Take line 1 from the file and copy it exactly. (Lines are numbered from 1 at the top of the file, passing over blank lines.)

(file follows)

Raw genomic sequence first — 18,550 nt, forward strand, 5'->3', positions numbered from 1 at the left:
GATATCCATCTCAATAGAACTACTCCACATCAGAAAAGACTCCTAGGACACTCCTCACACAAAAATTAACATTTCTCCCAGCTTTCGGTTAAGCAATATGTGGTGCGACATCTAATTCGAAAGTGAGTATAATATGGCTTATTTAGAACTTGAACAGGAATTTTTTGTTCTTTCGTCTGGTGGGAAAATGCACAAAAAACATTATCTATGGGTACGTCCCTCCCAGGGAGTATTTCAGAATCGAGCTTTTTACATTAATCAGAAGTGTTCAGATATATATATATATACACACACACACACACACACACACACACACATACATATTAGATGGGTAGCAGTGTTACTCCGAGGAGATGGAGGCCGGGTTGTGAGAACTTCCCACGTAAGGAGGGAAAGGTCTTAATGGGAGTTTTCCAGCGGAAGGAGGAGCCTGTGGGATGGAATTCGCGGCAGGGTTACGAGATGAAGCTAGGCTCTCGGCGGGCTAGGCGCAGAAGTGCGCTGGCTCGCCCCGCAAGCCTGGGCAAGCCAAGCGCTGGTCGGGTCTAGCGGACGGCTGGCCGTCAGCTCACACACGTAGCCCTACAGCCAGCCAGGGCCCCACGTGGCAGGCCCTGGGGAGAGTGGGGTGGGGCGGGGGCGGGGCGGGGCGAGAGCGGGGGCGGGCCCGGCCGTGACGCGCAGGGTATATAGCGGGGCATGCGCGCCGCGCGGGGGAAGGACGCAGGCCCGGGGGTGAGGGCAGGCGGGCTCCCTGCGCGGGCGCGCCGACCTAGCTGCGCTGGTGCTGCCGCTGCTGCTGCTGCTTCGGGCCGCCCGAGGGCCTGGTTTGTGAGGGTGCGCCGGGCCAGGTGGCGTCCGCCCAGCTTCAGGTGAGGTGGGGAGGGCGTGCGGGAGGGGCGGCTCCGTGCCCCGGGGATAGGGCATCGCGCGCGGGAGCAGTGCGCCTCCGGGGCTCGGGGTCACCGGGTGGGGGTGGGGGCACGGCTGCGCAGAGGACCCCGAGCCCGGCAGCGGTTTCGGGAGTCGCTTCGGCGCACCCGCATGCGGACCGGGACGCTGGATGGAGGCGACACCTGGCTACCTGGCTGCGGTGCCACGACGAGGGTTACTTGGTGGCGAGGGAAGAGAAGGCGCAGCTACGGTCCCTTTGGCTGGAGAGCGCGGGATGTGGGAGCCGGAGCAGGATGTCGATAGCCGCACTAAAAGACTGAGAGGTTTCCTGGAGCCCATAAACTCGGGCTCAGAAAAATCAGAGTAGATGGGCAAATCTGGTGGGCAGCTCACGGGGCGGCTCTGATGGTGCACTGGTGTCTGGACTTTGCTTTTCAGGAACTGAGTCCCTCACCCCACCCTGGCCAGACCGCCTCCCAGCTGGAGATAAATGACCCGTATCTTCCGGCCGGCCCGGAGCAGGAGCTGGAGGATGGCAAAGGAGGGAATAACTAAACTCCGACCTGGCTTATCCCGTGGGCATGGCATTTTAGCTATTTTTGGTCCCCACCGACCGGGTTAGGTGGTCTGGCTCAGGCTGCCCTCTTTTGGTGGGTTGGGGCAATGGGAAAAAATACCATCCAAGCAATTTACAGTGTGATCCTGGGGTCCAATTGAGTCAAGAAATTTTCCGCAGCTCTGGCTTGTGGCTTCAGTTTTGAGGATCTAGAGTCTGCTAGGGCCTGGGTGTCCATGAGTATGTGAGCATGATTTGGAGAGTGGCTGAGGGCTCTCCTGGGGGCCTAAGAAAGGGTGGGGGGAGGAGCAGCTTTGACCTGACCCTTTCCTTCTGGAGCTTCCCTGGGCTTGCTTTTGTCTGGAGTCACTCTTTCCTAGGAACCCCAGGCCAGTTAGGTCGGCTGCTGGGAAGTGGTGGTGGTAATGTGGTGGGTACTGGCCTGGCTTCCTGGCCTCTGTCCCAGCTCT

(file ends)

Raw genomic sequence first — 18,550 nt, forward strand, 5'->3', positions numbered from 1 at the left: